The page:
Although Antonello was born in Sicily and spent a good part of his active life there, his importance to fifteenth-century painting touches on north Italian art, particularly Venetian, and even displays important connections with the Flemish school. He is sometimes classed among Venetian painters, with whom his art has more in common than with any other local style. He was born Antonello di Giovanni degli Antonj at Messina, the son of a sculptor. His earliest dated works reveal that he had been in contact with the painting or at least felt the influence of the Flemish school. This influence may have come to him through Spain, or Spanish artists working in Sicily, who were much indebted to Flemish art. It is possible, but not likely, that he actually visited the Netherlands. His earliest known work, Christ Crowned with Thorns (signed and once dated 1470, now in the Metropolitan), is painted in the oil technique that had been practiced since the early fifteenth century by the van Eycks in Bruges, but which was unknown in Italy until about the 1470’s. The history of this painting indicates that it was probably painted in Sicily. There is no record of Antonello’s having visited Venice before 1475, where he used to be credited with having introduced the oil technique. Furthermore, Bartolommeo Vivarini was already using this technique in Venice by 1473, which would indicate that it came to Italy through various channels. Antonello is first heard of in Messina in 1457, and is known to have been there from 1460 to 1465, but from then until 1473 there is no record of his activity except for the dated painting of 1470. Works done before his trip to Venice include a signed Madonna of the Rosary, dated 1473 (Messina gallery), another Christ Crowned with Thorns of the same year (Piacenza museum), an Annunciation of c.1474 (Syracuse, Sicily, museum), and a Crucifixion of 1475 (Antwerp). In all these his style shows a sharp observation of nature, the luminous, jewel-like color obtainable- only with oil glazes, and a sense of light and atmosphere surrounding the convincingly modeled forms that is closely allied with the van Eyck tradition in Flemish painting. In Venice in 1475 and 1476 he painted an altar for San Casciano, parts of which are preserved in the Vienna museum.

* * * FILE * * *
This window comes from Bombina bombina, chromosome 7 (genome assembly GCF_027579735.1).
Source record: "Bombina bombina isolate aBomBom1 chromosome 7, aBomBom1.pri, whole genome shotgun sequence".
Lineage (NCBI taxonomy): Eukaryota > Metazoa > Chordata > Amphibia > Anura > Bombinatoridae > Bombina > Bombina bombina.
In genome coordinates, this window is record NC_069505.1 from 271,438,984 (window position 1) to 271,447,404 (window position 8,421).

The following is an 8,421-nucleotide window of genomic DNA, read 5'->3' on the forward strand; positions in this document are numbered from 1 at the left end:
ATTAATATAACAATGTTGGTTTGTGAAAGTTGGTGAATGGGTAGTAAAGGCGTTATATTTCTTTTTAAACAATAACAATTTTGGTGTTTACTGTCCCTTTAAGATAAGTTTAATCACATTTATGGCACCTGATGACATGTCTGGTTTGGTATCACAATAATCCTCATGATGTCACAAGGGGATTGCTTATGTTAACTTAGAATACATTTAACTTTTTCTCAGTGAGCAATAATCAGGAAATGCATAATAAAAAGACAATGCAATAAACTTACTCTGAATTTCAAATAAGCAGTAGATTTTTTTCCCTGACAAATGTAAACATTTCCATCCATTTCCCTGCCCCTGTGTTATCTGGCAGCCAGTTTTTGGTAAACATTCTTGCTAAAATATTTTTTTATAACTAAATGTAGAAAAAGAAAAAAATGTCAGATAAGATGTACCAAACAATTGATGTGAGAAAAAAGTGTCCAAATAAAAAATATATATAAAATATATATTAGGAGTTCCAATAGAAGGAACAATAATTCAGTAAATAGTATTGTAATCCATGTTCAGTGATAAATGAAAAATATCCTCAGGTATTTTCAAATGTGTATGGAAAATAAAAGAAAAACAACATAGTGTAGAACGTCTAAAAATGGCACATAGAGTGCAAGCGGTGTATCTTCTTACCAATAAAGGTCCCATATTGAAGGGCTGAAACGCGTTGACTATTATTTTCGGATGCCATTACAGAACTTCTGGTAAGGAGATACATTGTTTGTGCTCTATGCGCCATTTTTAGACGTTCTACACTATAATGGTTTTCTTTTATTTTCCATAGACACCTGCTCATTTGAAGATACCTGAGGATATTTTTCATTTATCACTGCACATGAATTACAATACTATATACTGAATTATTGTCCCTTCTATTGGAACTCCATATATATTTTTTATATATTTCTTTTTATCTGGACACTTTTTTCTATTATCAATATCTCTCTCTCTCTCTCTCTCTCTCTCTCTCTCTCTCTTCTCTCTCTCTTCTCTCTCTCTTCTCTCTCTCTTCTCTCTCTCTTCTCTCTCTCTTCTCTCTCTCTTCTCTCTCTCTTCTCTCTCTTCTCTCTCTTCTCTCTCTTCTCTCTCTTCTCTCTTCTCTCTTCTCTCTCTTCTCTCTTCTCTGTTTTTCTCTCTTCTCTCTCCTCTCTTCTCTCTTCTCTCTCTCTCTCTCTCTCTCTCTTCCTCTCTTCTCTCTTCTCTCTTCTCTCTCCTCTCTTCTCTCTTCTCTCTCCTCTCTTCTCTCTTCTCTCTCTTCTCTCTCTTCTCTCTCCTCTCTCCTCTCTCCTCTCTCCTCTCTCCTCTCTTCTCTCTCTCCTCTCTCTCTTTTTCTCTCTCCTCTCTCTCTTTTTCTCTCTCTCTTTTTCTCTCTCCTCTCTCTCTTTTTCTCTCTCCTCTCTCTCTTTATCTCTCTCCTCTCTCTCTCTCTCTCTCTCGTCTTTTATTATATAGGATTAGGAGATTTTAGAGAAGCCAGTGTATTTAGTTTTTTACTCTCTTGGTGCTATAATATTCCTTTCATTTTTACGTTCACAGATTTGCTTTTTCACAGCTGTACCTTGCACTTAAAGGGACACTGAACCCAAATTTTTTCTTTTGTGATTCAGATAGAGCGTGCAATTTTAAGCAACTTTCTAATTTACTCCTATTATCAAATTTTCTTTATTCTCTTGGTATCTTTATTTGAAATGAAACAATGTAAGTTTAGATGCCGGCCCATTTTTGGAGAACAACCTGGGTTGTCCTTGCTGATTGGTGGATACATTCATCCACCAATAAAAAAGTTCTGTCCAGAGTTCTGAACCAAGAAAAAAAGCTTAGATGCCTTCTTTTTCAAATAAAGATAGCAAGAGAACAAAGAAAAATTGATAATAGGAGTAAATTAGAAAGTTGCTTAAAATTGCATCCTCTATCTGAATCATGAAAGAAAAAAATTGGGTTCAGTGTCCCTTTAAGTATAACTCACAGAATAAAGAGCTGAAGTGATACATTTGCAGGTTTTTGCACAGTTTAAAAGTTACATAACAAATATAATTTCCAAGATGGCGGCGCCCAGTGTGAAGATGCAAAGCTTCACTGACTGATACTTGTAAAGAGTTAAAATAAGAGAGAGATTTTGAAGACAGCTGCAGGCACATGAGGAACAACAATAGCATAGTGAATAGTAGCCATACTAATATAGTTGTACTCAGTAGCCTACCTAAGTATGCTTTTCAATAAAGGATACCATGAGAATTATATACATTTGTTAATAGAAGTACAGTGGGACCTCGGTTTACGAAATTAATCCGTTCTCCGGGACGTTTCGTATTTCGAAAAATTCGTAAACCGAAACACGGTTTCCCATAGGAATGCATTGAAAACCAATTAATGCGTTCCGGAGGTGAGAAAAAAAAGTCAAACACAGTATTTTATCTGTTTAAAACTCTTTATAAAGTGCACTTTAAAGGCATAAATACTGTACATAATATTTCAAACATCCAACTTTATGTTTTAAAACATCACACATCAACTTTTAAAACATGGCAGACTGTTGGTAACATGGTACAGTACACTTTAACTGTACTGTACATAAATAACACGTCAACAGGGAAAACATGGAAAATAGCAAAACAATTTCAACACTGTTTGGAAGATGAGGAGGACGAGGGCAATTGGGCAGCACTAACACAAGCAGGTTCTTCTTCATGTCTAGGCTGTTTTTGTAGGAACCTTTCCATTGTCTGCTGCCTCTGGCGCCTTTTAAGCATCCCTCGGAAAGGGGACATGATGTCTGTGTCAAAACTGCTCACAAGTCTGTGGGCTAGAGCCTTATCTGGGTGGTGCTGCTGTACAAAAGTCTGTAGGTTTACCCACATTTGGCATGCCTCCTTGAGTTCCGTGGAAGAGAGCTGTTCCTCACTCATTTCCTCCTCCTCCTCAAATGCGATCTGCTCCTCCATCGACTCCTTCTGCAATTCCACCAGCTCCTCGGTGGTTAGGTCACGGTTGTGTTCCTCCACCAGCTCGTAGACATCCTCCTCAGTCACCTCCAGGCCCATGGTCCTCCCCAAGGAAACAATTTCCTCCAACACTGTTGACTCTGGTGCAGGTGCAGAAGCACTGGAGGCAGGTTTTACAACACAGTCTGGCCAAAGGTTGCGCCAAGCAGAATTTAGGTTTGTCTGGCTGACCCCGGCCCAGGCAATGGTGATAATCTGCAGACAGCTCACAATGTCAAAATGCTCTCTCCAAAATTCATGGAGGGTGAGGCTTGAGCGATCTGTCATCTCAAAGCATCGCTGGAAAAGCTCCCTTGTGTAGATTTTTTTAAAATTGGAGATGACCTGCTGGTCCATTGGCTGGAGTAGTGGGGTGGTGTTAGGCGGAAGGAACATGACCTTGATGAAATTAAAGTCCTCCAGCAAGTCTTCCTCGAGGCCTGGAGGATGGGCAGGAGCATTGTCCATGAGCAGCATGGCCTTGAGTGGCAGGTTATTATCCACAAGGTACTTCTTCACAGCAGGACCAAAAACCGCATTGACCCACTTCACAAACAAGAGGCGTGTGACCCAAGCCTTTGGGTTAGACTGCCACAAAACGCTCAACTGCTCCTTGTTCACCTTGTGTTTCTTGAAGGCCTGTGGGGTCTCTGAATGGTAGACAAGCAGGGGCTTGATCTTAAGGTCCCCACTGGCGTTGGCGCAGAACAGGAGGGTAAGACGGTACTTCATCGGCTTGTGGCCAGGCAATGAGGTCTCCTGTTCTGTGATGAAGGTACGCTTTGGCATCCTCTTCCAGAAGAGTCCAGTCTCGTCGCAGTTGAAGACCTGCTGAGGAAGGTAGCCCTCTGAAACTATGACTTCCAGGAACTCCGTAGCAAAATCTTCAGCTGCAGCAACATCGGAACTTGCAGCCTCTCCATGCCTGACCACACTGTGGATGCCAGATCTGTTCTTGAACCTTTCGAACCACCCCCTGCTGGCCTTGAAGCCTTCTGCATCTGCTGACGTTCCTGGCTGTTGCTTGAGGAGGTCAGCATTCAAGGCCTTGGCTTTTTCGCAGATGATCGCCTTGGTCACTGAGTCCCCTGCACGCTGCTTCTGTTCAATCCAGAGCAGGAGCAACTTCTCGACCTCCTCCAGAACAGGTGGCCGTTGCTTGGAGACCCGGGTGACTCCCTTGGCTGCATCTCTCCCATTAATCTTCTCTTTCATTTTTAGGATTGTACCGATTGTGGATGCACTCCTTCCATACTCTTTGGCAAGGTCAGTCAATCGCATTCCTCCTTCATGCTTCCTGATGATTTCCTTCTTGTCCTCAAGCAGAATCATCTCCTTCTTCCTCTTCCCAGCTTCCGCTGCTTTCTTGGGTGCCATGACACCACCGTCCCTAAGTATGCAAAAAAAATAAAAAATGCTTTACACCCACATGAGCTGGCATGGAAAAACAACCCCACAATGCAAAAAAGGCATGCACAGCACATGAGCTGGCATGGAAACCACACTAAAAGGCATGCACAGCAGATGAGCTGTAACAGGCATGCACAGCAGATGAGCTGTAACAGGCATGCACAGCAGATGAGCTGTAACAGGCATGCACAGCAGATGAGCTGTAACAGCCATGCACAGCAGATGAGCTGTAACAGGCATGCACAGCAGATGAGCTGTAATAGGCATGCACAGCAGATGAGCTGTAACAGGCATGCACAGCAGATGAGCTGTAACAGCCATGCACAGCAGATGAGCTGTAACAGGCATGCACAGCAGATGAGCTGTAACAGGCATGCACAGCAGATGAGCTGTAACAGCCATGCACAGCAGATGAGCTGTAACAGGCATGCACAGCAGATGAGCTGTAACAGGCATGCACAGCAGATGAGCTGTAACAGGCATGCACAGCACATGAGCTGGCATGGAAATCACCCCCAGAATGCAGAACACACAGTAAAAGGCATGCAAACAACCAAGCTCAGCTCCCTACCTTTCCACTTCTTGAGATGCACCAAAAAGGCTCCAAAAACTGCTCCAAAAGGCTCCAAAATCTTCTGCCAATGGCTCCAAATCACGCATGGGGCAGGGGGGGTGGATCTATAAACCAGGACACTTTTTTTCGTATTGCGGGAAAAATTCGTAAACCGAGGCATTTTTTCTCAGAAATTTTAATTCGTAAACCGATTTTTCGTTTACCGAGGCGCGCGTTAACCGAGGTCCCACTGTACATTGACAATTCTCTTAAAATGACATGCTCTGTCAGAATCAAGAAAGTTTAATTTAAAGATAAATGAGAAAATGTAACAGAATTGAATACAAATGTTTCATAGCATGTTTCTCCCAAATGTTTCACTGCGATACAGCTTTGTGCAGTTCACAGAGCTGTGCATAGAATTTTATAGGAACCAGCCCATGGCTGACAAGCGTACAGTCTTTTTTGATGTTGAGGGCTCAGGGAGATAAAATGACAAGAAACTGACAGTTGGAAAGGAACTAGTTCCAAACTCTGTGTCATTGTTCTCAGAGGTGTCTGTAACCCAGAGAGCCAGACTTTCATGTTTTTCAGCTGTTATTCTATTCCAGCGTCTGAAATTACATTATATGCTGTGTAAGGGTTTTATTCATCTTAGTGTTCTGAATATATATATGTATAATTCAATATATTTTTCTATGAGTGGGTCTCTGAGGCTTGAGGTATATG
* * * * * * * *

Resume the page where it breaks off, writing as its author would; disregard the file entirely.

Although all of Antonello’s extant works were painted within less than ten years, there is a marked difference between those painted before and after his stay in Venice. From the Venetians he evidently learned a softer and broader manner and greater lyricism of expression. What he gave to Venice may not have been the oil technique but certainly some of the means of exploiting it. His light and shade, used for modeling, for defining space, and for emotional expression, seem to have affected Giovanni Bellini and Alvise Vivarini. These painters are thus separated from the tradition of the elder Vivarini. Among his post-Venetian works are the St. Jerome in his Study and a second Crucifixion of 1477 (London), and a St. Sebastian (formerly in Dresden) that shows the influence of Man. tegna, especially in the device of foreshortening both architecture and figures. A number of his portraits belong in the forefront of the development of portraiture in the late fifteenth century. Aside from their Flemish realism, they embody a new, more plastic and more personal approach to the rendering of a sitter, with the head in three-quarter view and the eyes looking out toward the spectator.